A so-called ‘independent medical examination’ is often necessary when a person has been injured in a car, pedestrian, motorcycle, truck, or scooter collision. An insurance company representative will most frequently request that the plaintiff undergo a medical examination by a doctor in a Nevada personal injury claim in which the victim has sustained a physical injury. A medical examination conducted by an independent third party is intended to determine the extent of injuries for a motor vehicle accident victim.
The injured victim is typically opposed to an IME in personal injury claims as a way of countering their argument about the serious nature of the injuries sustained. For this reason, they strive to minimize any financial obligation and final payment awarded by a lawsuit involving, for example, injuries sustained in slip-and-fall accidents, dog bites, and car accidents. Although independent medical examinations are justified, how can victims of injury be assured that they are receiving an impartial assessment?
The U.S. Bureau of Labor Statistics reports, more than 35,000 nonfatal employers in Nevada reported nonfatal workplace injuries or illnesses last year, which translated into 3.5 incidents per 100 full-time equivalent employees.
How Do Independent Medical Examinations (IME) Work?
Any time a person is injured in an accident, they often receive the first medical care from a doctor of their choice. If transportation to an emergency room is not required immediately after an accident, most injured people will seek treatment from their attending physician.
In most cases, the party at fault or the insurance representative will request an IME when a personal injury claim is filed because of an accident. The doctors usually have specialized training or knowledge about the type of injury the claimant has suffered. They also usually have extensive experience conducting IMEs.
Although the review is referred to as independent, it is almost universally anything but. Ask any knowledgeable and experienced personal injury attorney. A doctor performing an IME is an employee (or at least representative) of the insurance company in most cases.
IMEs are notoriously biased against injured victims since they perform IMEs with the best interests of insurance companies in mind. It is unlikely that insurance companies will continue to pay more money for personal injury claims if IME doctors regularly provide findings that justify higher compensation rates.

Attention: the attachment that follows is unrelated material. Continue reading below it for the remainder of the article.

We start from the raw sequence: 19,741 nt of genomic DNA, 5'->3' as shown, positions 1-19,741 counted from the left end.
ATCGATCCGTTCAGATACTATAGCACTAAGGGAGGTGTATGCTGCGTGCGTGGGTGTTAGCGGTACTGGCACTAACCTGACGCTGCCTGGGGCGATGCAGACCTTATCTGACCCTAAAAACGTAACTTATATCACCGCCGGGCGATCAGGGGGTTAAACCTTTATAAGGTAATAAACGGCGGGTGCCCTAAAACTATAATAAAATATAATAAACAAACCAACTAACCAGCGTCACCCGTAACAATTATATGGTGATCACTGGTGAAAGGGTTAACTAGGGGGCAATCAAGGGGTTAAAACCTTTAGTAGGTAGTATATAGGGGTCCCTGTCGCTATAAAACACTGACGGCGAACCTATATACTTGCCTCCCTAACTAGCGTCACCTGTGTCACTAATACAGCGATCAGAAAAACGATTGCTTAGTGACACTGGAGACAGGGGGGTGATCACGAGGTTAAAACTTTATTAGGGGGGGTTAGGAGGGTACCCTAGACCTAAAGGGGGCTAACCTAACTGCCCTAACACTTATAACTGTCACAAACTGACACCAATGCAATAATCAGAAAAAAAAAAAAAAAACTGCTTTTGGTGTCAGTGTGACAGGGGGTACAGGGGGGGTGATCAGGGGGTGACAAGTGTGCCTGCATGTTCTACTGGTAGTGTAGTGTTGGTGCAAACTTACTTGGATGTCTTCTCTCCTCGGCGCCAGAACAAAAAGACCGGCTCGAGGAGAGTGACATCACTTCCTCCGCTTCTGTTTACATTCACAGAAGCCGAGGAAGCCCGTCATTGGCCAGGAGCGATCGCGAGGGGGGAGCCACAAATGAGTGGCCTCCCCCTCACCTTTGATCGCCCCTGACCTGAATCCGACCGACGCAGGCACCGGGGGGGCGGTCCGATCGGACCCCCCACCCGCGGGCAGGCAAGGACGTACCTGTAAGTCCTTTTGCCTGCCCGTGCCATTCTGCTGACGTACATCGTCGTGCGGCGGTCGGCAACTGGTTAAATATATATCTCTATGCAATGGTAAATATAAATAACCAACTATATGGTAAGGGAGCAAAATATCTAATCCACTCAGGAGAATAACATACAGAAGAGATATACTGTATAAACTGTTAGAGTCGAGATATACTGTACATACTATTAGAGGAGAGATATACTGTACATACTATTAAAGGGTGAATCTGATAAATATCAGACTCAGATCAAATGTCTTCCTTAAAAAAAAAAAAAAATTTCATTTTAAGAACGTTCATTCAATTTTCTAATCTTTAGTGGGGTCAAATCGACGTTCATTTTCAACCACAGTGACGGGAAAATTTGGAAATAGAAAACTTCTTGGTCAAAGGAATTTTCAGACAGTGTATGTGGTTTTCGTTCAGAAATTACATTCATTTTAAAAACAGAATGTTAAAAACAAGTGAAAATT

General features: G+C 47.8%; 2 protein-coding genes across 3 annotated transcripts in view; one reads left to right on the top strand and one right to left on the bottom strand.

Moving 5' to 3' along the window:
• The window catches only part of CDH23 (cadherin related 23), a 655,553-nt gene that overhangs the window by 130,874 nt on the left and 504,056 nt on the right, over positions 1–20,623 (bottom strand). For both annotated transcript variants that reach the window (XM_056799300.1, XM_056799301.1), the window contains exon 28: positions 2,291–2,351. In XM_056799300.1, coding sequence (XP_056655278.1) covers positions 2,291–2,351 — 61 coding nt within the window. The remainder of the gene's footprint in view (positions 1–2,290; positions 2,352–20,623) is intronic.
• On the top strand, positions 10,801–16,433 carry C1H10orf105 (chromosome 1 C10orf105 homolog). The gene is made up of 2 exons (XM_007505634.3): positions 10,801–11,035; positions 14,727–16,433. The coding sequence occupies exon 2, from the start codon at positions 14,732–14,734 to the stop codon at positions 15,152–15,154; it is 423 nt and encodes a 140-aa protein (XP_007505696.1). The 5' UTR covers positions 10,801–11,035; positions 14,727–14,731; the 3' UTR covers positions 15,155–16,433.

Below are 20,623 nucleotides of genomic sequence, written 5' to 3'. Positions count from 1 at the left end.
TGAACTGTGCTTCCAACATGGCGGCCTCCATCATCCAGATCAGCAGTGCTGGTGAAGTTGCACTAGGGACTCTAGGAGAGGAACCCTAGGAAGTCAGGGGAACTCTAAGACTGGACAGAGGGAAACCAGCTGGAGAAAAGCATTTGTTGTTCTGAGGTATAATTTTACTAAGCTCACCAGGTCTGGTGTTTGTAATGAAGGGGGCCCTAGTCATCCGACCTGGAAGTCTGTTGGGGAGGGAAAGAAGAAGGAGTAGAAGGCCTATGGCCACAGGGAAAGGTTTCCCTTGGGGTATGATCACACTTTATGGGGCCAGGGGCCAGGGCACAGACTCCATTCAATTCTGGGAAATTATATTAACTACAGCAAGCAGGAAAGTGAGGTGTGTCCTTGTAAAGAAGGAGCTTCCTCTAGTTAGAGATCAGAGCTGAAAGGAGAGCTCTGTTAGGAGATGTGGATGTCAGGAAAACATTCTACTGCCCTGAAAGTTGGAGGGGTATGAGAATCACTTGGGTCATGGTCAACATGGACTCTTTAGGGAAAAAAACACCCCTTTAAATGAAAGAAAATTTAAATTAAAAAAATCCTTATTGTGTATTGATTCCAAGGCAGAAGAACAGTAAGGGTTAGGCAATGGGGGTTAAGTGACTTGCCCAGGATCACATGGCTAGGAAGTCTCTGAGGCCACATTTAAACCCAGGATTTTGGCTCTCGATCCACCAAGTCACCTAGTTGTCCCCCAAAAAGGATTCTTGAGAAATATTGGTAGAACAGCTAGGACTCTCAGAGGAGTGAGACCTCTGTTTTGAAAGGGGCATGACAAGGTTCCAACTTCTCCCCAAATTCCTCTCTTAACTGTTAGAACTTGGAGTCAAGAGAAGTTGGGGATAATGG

How Impartial Is an Independent Medical Examination?
While an independent medical examination is supposed to be unbiased, many injured victims (as well as their lawyers) would say that it is not. It is virtually impossible for the physician performing the IME to be neutral in determining the results of the examination since they are selected by the insurance company to represent you. Because the IME doctors are chosen by the accused rather than the victim, they are in effect representing the insurer’s legal team. Given this fact, the doctors chosen should be treated as representatives of that team.
In fairness to the insurer, the rationale for an IME appears to be to offer a professional opinion that differs from that of the victim’s treating physician. It can be argued that an insurer is inevitably biased in favor of a patient who has suffered serious injuries that require intensive treatment, as the insurer is placed under their physicians’ care and supervision.
Nonetheless, this does not mean that a medical examination on the part of the insured or the accused is unbiased and inherently biased. Even so, IMEs are still the current standard for second opinions in a Nevada personal injury claim. For this reason, injured accident victims need to understand why an IME is necessary.
Can You Dispute Your IME Results?
The insurer should not only know what you think is unfair about the complaint if you have provided a corroborating witness, but it should also agree to confirm your claim with a third party. Also, you may consider sending the defendant’s insurer a copy of your medical records, highlighting any findings that refute the IME’s findings. A doctor’s medical records and diagnosis should be viewed as representative of more comprehensive, complete, and accurate screening, than a simple one-time IME.
It may also be worthwhile to determine how often the insurer and the IME doctor have consulted in the past, as well as the percentage of cases that ended with positive opinions coming from the IME.
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